Confidence, development and management: Why Milan must seize U23 team chance

By Christian Montegan -

Fresh from winning his maiden Grand Slam title at the Australian Open, Jannik Sinner has learnt throughout his young career that in order to take two steps forward, there needs to be a willingness to take one step back and absorb every ounce of knowledge from the best.

At 17, the Italian phenomenon had the opportunity to train with world No.1 Novak Djokovic in Monaco as he would ironically take down the Serbian in his backyard of Rod Laver Arena almost five years later.

With the long-term goal in mind and making the decision not to play at the Junior Grand Slams, Sinner realised that although he knew that he was going to win very few matches to begin with, those experiences playing against the top players would ultimately craft him into the star player we know of him today.

From a football perspective, Milan and the Primavera squad could take a leaf out of a proven champions’ book.

When the Rossoneri faced financial turmoil after the sales of Zlatan Ibrahimovic and Thiago Silva, youth development was considered an integral part of the club’s policy, but not important enough to look past older experience and free agents such as Michael Essien and Fernando Torres.

Mattia De Sciglio, Stephan El Shaaraway, and Patrick Cutrone all had significant hype after jumping from the Primavera to first-team action. Despite the impressive starts displayed by all three, their respective careers trajected down a path they weren’t hoping for – or expected.

Now led by former Milan right-back Ignazio Abate, the promising coach is at the helm of arguably one of the best Primavera teams that Milan has ever had.

Relegated in 2018-19 after finishing 15th, Abate’s young men currently sit fifth in the Primavera standings with the second-best goal difference and six points adrift of city rivals Inter – all on the back of a successful semi-final run at the UEFA Youth League last season to mirror the senior squad.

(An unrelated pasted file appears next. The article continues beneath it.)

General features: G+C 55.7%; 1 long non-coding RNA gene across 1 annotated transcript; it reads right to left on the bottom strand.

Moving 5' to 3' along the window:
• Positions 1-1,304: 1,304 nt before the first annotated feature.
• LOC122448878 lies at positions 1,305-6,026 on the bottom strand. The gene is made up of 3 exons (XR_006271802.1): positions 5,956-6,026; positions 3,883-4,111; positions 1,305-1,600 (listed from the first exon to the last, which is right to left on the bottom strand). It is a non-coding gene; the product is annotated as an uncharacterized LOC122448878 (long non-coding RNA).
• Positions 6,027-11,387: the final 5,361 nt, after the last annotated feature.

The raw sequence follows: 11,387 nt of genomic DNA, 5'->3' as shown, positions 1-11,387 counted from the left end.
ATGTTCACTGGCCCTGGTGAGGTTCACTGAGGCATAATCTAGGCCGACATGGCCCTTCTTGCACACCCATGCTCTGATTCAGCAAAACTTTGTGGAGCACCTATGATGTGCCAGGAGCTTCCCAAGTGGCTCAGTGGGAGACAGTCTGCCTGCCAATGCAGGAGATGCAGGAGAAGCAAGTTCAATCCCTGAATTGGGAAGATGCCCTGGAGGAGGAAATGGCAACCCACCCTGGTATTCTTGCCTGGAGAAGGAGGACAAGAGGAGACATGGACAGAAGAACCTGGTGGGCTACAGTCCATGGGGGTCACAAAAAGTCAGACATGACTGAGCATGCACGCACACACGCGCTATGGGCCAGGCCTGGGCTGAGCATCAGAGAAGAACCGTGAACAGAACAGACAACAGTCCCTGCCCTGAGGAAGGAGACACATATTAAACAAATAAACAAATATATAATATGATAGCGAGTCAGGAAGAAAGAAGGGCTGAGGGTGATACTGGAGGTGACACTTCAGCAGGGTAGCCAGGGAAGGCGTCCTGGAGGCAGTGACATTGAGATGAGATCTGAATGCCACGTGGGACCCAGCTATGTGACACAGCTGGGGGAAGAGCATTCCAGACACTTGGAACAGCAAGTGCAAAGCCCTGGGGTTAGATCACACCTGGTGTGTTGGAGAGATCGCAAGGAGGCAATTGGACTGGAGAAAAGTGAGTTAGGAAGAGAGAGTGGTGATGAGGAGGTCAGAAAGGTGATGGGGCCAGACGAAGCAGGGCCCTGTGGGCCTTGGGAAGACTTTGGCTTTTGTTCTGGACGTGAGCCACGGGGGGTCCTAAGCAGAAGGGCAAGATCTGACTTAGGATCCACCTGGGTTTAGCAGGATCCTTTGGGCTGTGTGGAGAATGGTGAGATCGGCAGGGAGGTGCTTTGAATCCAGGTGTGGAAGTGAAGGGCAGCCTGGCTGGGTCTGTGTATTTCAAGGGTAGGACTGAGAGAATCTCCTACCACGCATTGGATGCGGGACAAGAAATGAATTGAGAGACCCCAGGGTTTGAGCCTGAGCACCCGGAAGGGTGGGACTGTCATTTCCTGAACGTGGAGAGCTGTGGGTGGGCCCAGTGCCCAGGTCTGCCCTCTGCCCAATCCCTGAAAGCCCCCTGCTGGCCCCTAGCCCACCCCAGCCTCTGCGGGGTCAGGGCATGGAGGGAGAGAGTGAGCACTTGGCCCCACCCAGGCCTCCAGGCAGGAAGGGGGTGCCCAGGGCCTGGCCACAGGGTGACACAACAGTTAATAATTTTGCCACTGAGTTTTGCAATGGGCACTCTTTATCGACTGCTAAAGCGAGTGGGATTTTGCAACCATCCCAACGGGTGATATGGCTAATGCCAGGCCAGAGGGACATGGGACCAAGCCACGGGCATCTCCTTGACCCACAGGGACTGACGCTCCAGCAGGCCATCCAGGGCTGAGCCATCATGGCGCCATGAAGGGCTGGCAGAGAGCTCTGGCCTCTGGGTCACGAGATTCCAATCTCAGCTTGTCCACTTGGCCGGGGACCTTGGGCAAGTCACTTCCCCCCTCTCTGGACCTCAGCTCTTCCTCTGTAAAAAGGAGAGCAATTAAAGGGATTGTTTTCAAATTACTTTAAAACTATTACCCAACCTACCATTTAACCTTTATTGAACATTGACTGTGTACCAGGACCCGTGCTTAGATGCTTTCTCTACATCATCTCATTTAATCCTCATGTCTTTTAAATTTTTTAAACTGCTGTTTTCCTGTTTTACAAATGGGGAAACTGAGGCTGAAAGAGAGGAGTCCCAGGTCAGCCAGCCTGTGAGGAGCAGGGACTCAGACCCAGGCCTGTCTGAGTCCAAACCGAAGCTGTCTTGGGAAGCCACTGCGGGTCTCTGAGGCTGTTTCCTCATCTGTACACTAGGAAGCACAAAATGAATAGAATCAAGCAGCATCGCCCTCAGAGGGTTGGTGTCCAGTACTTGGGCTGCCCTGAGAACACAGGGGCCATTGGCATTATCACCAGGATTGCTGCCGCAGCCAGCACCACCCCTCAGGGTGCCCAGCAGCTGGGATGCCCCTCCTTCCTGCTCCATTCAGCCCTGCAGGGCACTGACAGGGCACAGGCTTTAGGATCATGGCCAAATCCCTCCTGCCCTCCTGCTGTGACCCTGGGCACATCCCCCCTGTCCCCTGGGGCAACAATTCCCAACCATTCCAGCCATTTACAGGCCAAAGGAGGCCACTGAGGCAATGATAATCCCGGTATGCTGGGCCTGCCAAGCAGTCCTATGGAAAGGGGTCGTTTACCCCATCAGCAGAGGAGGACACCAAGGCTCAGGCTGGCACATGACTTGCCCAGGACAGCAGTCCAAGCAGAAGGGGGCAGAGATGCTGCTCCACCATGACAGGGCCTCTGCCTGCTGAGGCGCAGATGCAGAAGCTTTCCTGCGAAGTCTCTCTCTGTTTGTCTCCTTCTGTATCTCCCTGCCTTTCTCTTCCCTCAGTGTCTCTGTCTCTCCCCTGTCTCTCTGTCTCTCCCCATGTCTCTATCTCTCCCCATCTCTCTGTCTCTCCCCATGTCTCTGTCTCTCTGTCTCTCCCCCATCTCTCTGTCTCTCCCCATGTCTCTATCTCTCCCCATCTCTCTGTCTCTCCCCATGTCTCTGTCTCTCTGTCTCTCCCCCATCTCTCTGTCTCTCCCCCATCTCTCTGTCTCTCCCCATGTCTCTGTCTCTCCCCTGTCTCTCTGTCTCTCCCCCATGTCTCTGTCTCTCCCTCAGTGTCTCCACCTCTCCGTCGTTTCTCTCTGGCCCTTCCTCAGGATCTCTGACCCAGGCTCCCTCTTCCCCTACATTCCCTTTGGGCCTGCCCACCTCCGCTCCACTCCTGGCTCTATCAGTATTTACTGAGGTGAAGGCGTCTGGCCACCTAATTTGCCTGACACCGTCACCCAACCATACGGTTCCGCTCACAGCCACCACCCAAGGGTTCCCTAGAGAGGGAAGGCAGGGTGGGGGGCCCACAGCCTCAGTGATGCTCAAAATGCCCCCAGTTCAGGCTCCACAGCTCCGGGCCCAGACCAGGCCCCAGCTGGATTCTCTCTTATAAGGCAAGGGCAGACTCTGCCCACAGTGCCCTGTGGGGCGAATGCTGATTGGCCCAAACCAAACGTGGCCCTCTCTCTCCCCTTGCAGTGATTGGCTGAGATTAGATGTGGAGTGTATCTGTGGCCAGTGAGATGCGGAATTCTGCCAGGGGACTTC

➤ Francesco Camarda (striker, 15)
➤ Jan-Carlo Simić (centre-back, 18)
➤ Davide Bartesaghi (left-back, 18)
➤ Álex Jiménez (left-back, 18)
➤ Kevin Zeroli (midfielder, 19)

Those are a handful of names listed from the Primavera that have tasted senior football under Stefano Pioli this campaign and have ignited a rejuvenated youth academy that has somewhat been left in the darkness for several years.

Without a significant financial takeover, Milan fully understands that youth is vitally pivotal to developing world-class players and has two options viable to them – selling for a profit and inserting youth into the first team for the long term.

So, just like Jannik Sinner evolved his serve and the mental side of the game to become a Grand Slam champion, what does Milan need to do to flourish further in the youth department?

Juventus and Atalanta have decided to already take the first initiative by registering their respective U23 squads to compete in Serie C. In 2018, Juve formed a Next Gen side to play against stronger and older opposition as Atalanta followed their lead in August to enter the third division.

After Juventus dismantled SPAL 4-0 in the Coppa Italia quarter-finals in January 2021 where three Under-23 players featured in the starting line-up, then-manager and former Milan player Andrea Pirlo reminded everyone of the importance of embracing the opportunity to compete in Italy’s third division with a ‘B-team.’

“Juve was the first and only club to create a B-Team and I think it was a great move for the development of these players,” said Pirlo.

“It’s one thing to pluck players from the youth academy, quite another to get them from a team currently in Serie C. I believe other clubs ought to open their minds a bit more.”

Already known for producing one of the best youth academies in world football, Atalanta have flexed their muscle so far this season with the Under-23’s to go above and beyond expectations, who find themselves fourth in Serie C – Girone A.

Having graduated at the home of the Azzurri in Coverciano, Atalanta international scout and professional coach, Domenico Gangemi, knows just how well-functioned the club is when it comes to youth development.